Shows & Exhibitions
Celebrated Filmmaker Ava DuVernay Is Organizing Shows by Black Artists to Raise Money for Her Law Enforcement Accountability Project
Titled “Say My Name,” the exhibitions will coincide with Black History Month in the UK and US.
The award-winning activist filmmaker Ava DuVernay is collaborating with the London-based Signature African Art gallery to present two exhibitions honoring influential figures and moments in Black history.
The exhibitions, both titled “Say My Name,” will open in London in October and Los Angeles in February to coincide with Black History Month in the UK and US.
The London edition, which will include 13 commissioned works by Africa-based artists, including Demola Ogunajo, Ejiro Owigho, and Anthony Nsofo, honors activists such as Angela Davis and Wangari Maathai, as well as victims of police brutality, including George Floyd and Breonna Taylor.
The choice of 13 artists is a nod to DuVernay’s 2016 documentary, 13th, which examines race, justice, and mass incarceration in the US.
The film director organized the show with Signature African Art gallery director Khalil Akar. Forty percent of the sales proceeds will go to DuVernay’s Law Enforcement Accountability Project, a fund that commissions Black artists and activists to tell stories of police abuse through different art forms.
“Art is a disruptive and propulsive force,” DuVernay says. “Creative expression is one of the most powerful tools that we can employ to activate and ignite change.”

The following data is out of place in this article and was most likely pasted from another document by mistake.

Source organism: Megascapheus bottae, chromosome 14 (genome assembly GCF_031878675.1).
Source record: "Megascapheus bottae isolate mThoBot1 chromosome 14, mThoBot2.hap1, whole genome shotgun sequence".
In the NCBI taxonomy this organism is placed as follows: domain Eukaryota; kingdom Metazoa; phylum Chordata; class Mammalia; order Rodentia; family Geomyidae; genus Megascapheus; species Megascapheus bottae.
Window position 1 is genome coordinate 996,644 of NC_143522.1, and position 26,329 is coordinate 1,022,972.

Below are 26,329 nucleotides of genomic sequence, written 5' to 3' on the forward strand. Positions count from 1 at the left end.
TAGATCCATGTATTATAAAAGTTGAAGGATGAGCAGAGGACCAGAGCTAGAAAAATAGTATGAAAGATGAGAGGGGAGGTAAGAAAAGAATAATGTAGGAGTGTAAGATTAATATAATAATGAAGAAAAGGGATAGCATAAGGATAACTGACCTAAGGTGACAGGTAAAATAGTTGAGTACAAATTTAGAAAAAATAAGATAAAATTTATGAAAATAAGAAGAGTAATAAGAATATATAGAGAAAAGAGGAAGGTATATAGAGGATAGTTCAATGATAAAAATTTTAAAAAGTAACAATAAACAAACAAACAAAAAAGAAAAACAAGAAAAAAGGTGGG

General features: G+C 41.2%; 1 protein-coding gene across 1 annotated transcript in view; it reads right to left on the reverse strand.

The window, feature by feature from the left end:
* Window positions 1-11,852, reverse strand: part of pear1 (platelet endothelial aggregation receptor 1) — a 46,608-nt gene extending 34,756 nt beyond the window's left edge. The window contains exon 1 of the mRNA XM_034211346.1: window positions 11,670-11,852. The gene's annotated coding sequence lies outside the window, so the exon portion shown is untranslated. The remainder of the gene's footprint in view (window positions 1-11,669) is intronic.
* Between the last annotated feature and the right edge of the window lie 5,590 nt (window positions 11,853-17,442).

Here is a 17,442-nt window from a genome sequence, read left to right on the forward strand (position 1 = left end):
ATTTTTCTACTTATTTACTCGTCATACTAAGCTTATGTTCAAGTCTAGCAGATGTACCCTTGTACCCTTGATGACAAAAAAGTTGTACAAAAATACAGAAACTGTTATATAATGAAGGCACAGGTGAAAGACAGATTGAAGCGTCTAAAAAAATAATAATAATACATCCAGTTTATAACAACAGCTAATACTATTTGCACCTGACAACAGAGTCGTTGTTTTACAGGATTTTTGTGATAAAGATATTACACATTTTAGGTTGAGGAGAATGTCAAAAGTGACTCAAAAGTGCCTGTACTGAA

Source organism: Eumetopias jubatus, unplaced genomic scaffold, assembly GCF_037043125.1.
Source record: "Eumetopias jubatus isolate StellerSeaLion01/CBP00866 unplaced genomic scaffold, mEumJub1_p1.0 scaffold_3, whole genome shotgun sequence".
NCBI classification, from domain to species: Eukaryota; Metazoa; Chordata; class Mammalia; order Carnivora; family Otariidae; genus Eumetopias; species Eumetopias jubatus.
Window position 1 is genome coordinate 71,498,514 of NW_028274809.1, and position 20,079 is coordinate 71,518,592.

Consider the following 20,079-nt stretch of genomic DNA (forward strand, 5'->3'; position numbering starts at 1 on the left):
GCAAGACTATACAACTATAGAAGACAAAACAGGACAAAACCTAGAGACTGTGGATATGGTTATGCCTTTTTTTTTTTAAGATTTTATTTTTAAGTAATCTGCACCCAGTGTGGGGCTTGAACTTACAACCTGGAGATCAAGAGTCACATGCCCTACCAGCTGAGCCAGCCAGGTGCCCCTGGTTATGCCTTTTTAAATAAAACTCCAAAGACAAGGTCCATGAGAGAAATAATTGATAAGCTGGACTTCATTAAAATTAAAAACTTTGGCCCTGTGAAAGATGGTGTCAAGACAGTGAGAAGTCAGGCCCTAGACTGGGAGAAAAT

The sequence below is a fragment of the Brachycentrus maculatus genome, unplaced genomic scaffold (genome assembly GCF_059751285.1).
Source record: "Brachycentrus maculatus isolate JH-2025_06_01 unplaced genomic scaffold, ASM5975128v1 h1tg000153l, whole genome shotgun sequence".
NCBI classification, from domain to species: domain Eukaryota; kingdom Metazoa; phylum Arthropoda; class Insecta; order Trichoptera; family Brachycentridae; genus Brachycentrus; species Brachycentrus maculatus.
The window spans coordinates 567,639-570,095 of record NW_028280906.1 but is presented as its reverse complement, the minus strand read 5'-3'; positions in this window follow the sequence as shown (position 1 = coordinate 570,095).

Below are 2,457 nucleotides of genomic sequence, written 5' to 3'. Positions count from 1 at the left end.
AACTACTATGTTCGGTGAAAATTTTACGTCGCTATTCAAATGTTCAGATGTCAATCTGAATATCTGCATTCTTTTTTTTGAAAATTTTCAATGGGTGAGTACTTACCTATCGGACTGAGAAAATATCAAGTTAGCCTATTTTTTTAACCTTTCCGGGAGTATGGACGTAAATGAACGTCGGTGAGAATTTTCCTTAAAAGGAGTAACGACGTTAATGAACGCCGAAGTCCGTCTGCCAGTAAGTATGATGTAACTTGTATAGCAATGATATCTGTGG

Among the artists in the show are the Nigerian painter Oluwole Omofemi, who has created a tribute to George Floyd through a series of nine paintings marking the nearly nine minutes a police officer kneeled on his neck. Each painting contains one of Floyd’s final words or phrases. Meanwhile, the Benin-based artist Moufouli Bellohas created a portrait of Breonna Taylor.
Akar says that having African artists connect to issues in the diaspora was a chance to show that police brutality, racism, and violence are being experienced by Black people all over the world.
“What happened to George Floyd happened in America, but it sparked protests in Europe and Africa, where similar issues are being faced,” Akar says.
Other works will engage with moments in Black British History, such as the contributions of the Windrush generation, whose members came to the UK from the Caribbean in the Postwar period to boost a depleted labor market.
In his work, the Ouagadougou-based and self-taught artist Adjaratou Ouedraogo explores the subsequent poor treatment of the Windrush generation and its descendants, when it was revealed in 2018 that the British government wrongly detained, deported, and denied benefits to many of its members.
But the exhibition is not just about painful moments in Black history.
“‘Say My Name’ is not just about remembering Breonna Taylor and George Floyd and the victims of police violence,” Akar says. “It is also about recognizing the many people who have had such a positive impact on the Black community.”
These include activists such as Angela Davis, who is captured in a portrait by artist Dennis Osakue, and the Kenyan activist Wangari Maathai, the first Black woman to win a Nobel Prize.
The 2021 Los Angeles edition of the show will include 13 new works centered on white supremacy and police brutality.
Signature African Art was founded in 1992 in Lagos, Nigeria, and opened an outpost in London’s Mayfair neighborhood last year.
“Say My Name” will be on view October 27 through November 28 at Signature African Art in London.
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